2 Newborn Planets May Be Forming Around a Distant Young Star

Protoplanetary disk
The gas and dust of the protoplanetary disk surrounding a young star named HD 163296, in which two new planets are forming. (Image credit: ALMA (ESO/NAOJ/NRAO); A. Isella; B. Saxton (NRAO/AUI/NSF))

Astronomers have found evidence suggesting that two infant planets are forming around a distant young star in our Milky Way galaxy.  

Located roughly 400 light-years from Earth, the young star, known as HD 163296, is approximately 5 million years old and about twice the mass of our sun. The two newborn planets orbiting HD 163296 are not yet fully formed, and each is about the size of Saturn, the second-largest planet in our solar system

Thousands of planets have been found around other stars in our galaxy. However, "nearly every one of these exoplanets has been discovered in orbit around a mature star with a fully evolved planetary system," officials said in a statement from the National Radio Astronomy Observatory. Therefore, the recent findings may reveal new clues about planet formation, the scientists said. [10 Exoplanets That Could Host Alien Life]

Using the Atacama Large Millimeter/submillimeter Array (ALMA) in Chile, astronomers examined the distribution of both the dust and the carbon monoxide gas components of the protoplanetary disk surrounding HD 163296. Observations of the star's disk revealed evidence of two infant planets forming there, officials said. 

The gas and dust of the protoplanetary disk surrounding a young star named HD 163296, in which two new planets are forming. (Image credit: ALMA (ESO/NAOJ/NRAO); A. Isella; B. Saxton (NRAO/AUI/NSF))

After stars are born, clouds of leftover gas and dust condense into rings and form what is called a protoplanetary disk. Over time, the material in the disk clumps together under the pull of gravity to form new planets. In the dust and gas in the protoplanetary disk surrounding HD 163296, astronomers found three distinct gaps.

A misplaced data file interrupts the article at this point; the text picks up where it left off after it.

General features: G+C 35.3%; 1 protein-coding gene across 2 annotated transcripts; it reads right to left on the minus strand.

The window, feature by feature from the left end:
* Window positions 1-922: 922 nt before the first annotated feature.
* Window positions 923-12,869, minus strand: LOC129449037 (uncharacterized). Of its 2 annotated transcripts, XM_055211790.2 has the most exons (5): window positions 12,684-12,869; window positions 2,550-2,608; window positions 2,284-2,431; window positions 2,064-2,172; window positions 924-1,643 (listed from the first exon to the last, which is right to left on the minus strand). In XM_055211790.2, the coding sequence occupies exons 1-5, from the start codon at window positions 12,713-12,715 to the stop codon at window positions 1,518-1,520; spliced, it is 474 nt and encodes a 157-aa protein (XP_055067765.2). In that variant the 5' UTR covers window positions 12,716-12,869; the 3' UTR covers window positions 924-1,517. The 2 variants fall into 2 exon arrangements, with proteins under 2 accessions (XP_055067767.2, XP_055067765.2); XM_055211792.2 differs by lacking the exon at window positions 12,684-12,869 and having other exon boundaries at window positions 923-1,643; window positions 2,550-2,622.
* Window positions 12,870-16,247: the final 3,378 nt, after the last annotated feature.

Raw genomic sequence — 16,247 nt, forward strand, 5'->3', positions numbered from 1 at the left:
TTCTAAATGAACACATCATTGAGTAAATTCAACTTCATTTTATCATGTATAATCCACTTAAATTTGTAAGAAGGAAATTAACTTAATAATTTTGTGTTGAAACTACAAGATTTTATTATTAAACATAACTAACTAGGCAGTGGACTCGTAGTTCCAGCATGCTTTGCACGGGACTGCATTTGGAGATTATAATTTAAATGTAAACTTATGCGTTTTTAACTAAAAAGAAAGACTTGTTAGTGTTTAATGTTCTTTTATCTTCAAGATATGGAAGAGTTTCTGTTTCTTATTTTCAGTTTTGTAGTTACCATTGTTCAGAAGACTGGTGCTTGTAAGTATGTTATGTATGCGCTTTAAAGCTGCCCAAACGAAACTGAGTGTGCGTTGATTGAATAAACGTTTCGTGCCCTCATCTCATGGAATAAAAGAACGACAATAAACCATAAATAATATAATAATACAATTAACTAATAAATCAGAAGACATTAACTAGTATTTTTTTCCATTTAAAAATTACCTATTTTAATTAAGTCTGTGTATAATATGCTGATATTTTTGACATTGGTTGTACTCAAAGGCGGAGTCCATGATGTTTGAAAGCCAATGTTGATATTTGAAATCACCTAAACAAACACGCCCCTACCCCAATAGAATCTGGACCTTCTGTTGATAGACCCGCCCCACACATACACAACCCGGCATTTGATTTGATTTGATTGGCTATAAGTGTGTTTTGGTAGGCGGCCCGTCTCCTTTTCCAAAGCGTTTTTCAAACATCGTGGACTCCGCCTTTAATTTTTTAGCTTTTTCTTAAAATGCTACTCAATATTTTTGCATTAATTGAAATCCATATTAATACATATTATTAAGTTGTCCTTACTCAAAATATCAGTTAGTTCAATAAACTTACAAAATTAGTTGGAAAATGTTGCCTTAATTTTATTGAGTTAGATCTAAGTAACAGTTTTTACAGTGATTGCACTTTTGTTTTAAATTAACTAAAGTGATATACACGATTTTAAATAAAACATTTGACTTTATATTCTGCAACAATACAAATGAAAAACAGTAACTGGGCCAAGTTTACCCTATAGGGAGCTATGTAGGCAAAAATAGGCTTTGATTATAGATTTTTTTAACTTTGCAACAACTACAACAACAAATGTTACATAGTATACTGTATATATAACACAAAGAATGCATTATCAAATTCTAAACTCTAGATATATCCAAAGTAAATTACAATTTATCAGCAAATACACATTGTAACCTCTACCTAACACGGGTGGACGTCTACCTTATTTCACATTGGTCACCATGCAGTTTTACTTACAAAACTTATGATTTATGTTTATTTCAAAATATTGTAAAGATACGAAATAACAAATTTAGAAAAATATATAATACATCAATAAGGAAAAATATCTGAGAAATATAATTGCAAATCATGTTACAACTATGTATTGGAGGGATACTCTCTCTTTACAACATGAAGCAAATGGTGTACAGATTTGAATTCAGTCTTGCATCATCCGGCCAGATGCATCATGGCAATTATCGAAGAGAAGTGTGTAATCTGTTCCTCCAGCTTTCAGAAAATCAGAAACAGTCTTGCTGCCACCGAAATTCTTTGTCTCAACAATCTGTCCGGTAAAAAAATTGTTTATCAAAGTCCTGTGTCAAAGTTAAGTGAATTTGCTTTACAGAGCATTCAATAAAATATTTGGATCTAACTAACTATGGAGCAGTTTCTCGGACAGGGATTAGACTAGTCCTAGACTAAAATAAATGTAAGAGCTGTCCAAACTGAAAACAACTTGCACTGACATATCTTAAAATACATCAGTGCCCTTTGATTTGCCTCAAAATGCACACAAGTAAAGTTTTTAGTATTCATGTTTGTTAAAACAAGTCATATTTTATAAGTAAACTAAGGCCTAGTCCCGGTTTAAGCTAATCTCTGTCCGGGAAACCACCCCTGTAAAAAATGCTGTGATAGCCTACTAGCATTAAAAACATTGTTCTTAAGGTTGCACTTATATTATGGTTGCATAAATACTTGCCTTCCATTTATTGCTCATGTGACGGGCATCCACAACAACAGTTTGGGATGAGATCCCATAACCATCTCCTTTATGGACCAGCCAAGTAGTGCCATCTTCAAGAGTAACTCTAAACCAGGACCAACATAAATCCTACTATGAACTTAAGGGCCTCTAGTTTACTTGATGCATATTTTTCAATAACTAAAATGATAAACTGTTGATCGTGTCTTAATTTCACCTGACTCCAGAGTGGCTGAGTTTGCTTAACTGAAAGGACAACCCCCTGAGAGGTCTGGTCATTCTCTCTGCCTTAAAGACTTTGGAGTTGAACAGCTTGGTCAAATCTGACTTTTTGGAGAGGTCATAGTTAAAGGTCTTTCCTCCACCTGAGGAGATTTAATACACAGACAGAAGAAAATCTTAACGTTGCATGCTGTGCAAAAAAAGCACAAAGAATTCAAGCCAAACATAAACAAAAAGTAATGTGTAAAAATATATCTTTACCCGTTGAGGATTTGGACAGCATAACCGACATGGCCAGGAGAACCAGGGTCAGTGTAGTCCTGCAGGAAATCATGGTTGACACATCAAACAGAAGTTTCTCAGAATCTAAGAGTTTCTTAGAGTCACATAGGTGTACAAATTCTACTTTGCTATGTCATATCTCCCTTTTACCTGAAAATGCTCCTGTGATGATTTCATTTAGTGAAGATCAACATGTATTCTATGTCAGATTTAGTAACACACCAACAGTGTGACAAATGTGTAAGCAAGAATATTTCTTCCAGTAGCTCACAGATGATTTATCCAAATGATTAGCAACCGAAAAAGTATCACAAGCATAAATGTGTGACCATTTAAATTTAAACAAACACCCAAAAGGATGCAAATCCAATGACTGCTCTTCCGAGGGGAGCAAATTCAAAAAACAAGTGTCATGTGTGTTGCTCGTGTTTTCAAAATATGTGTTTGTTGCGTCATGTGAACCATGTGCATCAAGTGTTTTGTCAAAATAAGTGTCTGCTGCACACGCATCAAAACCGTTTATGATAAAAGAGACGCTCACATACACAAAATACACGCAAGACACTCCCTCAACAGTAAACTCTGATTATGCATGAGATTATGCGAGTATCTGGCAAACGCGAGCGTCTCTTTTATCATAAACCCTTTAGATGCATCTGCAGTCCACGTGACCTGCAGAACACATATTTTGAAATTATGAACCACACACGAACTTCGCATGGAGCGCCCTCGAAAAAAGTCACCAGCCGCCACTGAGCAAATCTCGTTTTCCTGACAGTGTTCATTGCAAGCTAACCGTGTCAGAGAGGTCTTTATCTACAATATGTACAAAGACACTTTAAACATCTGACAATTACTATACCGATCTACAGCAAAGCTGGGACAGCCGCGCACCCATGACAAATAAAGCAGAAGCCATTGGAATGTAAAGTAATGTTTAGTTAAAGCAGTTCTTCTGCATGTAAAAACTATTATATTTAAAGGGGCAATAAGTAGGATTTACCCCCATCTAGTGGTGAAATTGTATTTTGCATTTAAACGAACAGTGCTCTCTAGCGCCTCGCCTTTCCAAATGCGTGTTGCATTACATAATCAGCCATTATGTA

The first gap is approximately 60 astronomical units (AU) from the central star. (One AU is the distance from the sun to the Earth — about 93 million miles, or 150 million kilometers — and 60 AU is about twice the distance from our sun to Neptune.) The other two gaps are located roughly 100 AU and 160 AU from the central star. At this distance, the farthest two gaps would extend well beyond our solar system's Kuiper Belt — the distant swath of icy bodies beyond Neptune, the outermost planet in our solar system. 

"ALMA has shown us amazing images and never-before-seen views of the rings and gaps around young stars that could be the hallmarks of planet formation," Andrea Isella, lead author of the study and an astronomer at Rice University in Houston, said in the statement. "However, since we were only looking at the dust in the disks with sufficient detail, we couldn't be sure what created these features."

The ALMA radio telescope can detect faint millimeter wavelengths of light emitted by gas molecules. ALMA data showed that the farther two gaps in HD 163296's protoplanetary disk had a considerable decrease in carbon monoxide, compared with the surrounding dust. This decrease suggests that planets are forming in the outer regions of the planetary system, officials said. 

On the other hand, there was little or no difference in carbon-monoxide concentration observed in the gap nearest to the star, which indicates that it was created by something other than planet formation, Isella said.

"Dust and gas behave very differently around young stars," Isella said in the statement. "We know, for example, that there are certain chemical and physical process[es] that can produce ringed structures in the dust like the ones we have seen previously. We certainly believe these structures could be the work of a nascent (young) planet plowing through the dust, but we simply can't rule out other possible explanations. Our new observations provide intriguing evidence that planets are indeed forming around this one young star."

These are not the first signs of infant planets around young, distant stars. Astronomers have found similar evidence while studying other young stars, such as HL Tauri and TW Hydrae. In these studies, ALMA observations "revealed striking gaps and prominent ring structures in the stars' dusty (protoplanetary) disks," officials said. 

"These features may be the tantalizing first signs that planets are being born," they said. "Remarkably, these signs appeared around much younger stars than astronomers thought possible, suggesting that planet formation can begin soon after the formation of a protoplanetary disk." 

The new findings will be published in the journal Physical Review Letters. 

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Samantha Mathewson
Contributing Writer

Samantha Mathewson joined Space.com as an intern in the summer of 2016. She received a B.A. in Journalism and Environmental Science at the University of New Haven, in Connecticut. Previously, her work has been published in Nature World News. When not writing or reading about science, Samantha enjoys traveling to new places and taking photos! You can follow her on Twitter @Sam_Ashley13.